I am thankful for the opportunity to learn drama-based education from the Drew Khan and the Anne Frank Project (AFP). The skills are adaptable to various settings (K-12 education, colleges/universities, community agencies, organizations, etc.) and have been vital in my journey as an educator, particularly with helping create spaces for individuals and group transformation.
**What is Drama-based Education**
Drama-based Education (DBE) is an active learning approach that uses the story-building process to engage participants in identity development, community building, and conflict resolution. DBE is participant-driven and challenges participants to utilize their their bodies to create individual and collective stories. The process looks (and feels) silly at times, but the skills and experience developed in the process become a powerful learning tool for future experiences. Sold?
**DBE with the Urokundo Village/Learning Center Teachers**
We return the Urokundo Village, which also includes a primary school called the "Urukundo Learning Center" open to Mama Arlene's 'children' and other local Muhanga children in the village. There are about 702 students in PreK- 6th grade (also known as "primary") and about 32 teachers total at the Urokundo Learning Center.
During the first day of training, we performed our play, Anne Frank in Rwanda 2018, to give teachers a sense of the DBE story telling process and outcome. The play attempts to connect the experience of young children during the Jewish holocaust and Rwandan genocide, in our play, this was Anne Frank and a young Rwanda child. The play was intended to be an icebreaker for Rwanda teachers to show teachers that there is a universal element to story telling.
Following the performance we split into 4 groups based on subject area. I was matched with social studies teachers teaching their students the history of Rwanda! Talk about an amazing opportunity! I get to teach Rwandan educators tools to talk about a rich, beautiful, and gruesome history? I had some nerves about this, but there always is a learning opportunity in a good challenge!
Early in the DBE training always seems to be the most challenging for new DBE participants, because it requires a high level of vulnerability and participation. I remember when Drew came to the University of Missouri College of Education (MizzouEd) for my first DBE experience in 2015. I think I laughed for the first 10 minutes after he introduced the "warm up" activities. Games like "pass the pulse" and "Ka Balls" were judged as childish before. Now, I see them as crucial activities (still hilarious) to bring groups to the present moment and focused on building (stories) as a collective. Plus, I understand the deep wisdom that kids model for adults in their innocence and playful BEing. I think we need more of that in the world! Nonetheless, in Rwanda, it was my turn to be the goofball and ask for presence and focus to tell the story of the Rwandan social studies teachers!
My co-facilitator, Maddie , and I introduced the "warm up" games/activities that would help our teachers build their stories as a collective. The goal of these warm-up activities are to get teachers to challenge any tendency to overly intellectualize educational content for students and to challenge them to use their voice and body to BE the content that they want to teach and learn. After the introduction, I modeled many of the games/activities we would use, which meant being goofy, which if you know me, is super easy for me. I think this modeling helped the Rwandan educators feel comfortable trying the new style of learning. Shortly after the introduction of the activities, I noticed the teachers began to own the activities as their own evident by the group participation. I could tell these educators were committed to learning skills that would help them develop as educators, even if that meant leaving their comfort zone!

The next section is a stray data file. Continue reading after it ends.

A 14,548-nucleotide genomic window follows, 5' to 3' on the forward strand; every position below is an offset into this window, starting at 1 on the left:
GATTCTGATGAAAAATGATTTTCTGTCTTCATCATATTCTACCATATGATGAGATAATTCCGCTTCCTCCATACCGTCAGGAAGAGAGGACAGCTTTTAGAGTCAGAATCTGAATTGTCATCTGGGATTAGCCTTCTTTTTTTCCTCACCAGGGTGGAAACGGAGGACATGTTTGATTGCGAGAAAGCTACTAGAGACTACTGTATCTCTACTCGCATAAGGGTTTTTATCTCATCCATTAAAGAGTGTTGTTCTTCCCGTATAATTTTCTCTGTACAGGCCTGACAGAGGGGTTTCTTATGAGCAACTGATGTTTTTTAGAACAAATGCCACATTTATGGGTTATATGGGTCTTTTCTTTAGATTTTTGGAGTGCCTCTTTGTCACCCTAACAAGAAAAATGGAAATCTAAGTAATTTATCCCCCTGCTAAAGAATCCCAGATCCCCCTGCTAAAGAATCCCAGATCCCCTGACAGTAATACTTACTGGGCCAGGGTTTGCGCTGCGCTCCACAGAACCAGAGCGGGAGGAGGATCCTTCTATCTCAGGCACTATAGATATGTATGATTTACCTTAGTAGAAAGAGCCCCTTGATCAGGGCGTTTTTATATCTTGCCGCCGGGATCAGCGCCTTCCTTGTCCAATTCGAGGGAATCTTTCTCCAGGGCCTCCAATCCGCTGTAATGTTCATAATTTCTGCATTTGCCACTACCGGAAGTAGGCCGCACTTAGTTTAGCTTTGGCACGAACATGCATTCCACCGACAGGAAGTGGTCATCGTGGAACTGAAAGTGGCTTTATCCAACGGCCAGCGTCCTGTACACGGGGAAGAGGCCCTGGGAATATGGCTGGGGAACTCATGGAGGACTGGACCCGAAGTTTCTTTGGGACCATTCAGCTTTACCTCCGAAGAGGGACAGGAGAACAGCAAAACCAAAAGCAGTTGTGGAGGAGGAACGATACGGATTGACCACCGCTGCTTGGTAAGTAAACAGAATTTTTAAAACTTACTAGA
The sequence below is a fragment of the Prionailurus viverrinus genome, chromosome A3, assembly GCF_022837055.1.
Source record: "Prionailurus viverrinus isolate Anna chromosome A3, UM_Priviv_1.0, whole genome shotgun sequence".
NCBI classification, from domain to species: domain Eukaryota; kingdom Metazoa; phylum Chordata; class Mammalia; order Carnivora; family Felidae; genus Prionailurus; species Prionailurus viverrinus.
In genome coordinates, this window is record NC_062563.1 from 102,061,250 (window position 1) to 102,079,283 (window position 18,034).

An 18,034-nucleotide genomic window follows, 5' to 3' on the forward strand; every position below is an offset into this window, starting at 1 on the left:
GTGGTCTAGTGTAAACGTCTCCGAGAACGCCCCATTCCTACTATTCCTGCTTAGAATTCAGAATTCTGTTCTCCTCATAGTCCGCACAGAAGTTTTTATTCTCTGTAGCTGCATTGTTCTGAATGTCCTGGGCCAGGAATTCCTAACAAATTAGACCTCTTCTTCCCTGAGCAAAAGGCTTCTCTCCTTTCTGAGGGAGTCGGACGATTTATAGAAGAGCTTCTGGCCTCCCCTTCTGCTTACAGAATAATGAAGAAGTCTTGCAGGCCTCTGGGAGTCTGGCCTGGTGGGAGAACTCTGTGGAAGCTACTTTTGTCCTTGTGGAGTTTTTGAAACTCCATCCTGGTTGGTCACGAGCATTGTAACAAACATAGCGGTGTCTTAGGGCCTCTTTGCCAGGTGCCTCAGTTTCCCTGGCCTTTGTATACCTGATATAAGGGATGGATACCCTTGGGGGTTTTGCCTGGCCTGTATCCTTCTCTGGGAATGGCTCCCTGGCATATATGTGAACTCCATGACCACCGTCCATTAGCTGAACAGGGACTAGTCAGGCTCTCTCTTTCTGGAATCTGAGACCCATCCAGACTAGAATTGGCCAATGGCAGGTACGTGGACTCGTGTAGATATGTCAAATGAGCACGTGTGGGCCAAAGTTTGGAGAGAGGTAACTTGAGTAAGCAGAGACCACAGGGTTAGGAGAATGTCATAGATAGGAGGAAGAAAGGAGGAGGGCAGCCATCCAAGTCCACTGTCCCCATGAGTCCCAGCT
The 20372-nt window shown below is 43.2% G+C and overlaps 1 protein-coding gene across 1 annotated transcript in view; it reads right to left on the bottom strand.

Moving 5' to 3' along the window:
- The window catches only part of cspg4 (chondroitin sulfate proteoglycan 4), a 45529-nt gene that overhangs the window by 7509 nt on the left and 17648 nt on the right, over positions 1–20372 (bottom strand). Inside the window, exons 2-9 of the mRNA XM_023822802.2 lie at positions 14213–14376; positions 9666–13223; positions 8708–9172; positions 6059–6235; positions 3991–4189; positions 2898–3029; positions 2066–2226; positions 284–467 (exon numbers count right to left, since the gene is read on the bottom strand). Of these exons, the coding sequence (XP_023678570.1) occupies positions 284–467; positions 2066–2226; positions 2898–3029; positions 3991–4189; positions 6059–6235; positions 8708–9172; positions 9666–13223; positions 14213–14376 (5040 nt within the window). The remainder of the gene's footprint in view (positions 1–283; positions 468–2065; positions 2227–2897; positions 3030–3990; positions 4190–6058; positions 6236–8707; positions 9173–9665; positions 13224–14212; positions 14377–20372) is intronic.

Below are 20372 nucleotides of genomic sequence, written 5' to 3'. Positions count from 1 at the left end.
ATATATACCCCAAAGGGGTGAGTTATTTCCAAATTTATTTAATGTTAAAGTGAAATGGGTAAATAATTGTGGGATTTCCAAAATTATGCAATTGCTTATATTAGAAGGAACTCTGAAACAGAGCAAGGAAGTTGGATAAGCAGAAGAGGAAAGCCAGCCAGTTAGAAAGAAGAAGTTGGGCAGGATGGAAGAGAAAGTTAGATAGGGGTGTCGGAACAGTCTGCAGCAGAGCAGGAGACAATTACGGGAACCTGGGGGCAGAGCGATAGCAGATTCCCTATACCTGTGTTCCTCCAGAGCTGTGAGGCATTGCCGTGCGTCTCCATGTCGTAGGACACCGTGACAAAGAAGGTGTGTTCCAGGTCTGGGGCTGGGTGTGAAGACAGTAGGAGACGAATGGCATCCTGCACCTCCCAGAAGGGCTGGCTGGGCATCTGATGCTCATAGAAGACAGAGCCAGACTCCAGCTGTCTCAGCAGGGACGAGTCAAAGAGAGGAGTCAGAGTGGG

Next, our social studies teachers broke Rwanda history into 3 domains for student understanding (pre-colonial, colonial, and post-colonial Rwanda). We spent time discussing what these themes meant to each participants and important elements that they wanted to include in a story about each domain. We would use this infomration to create stories during the next day of training.
On the second day, it was apparent the teachers quickly owned the DBE skills as their own (i.e. stopped thinking content and began BEcoming/acting content) and were ready to use the skills to tell the story of Rwanda's history. I noticed many smiles and bright energy from the Rwandan educators, maybe best described as a sense of freedom. Asking educators, to stop thinking and BE the content they want to teach is not easy and challenges a traditional "know it all" model for many educators across culture. Nonetheless, the Rwandan teachers responded positively to the challenge. In the stories of Rwandan history, the teachers told shared powerful stories about the beauty of Rwanda during pre-colonial times which included prospering agriculture, trade, informal educational pratices and cultural practices. They also discussed the challenging moments during colonial times in Rwanda which included the introduction of missionaries, segregation, war, genocide, and resistance.
**Reflections on the Training with Urokundo Educators**
Discussing Rwandan history with Rwandan educators was fun and inspiring, but this was no easy task. Out of respect for Rwandans and Rwandan culture, I had to become a learner to learn the nuance of Rwandan culture that I could not have learned from any documentary or article online. For instance, I knew a lot of the facts related to the Rwandan genocide from articles and documentaries; however, nothing compares to the personal stories of Rwandans that experienced the genocide, many of which were in my group. The beauty of DBE is that it does not impose content on participant, but only requires that participants be allowed to tell personal stories unique to the content agreed on by participants. This is in line with Paulo Freire's work in the Pedagogy of the Oppressed; how can people use the their story and experiences and mutual collaboration to develop knowledge and use it to create change?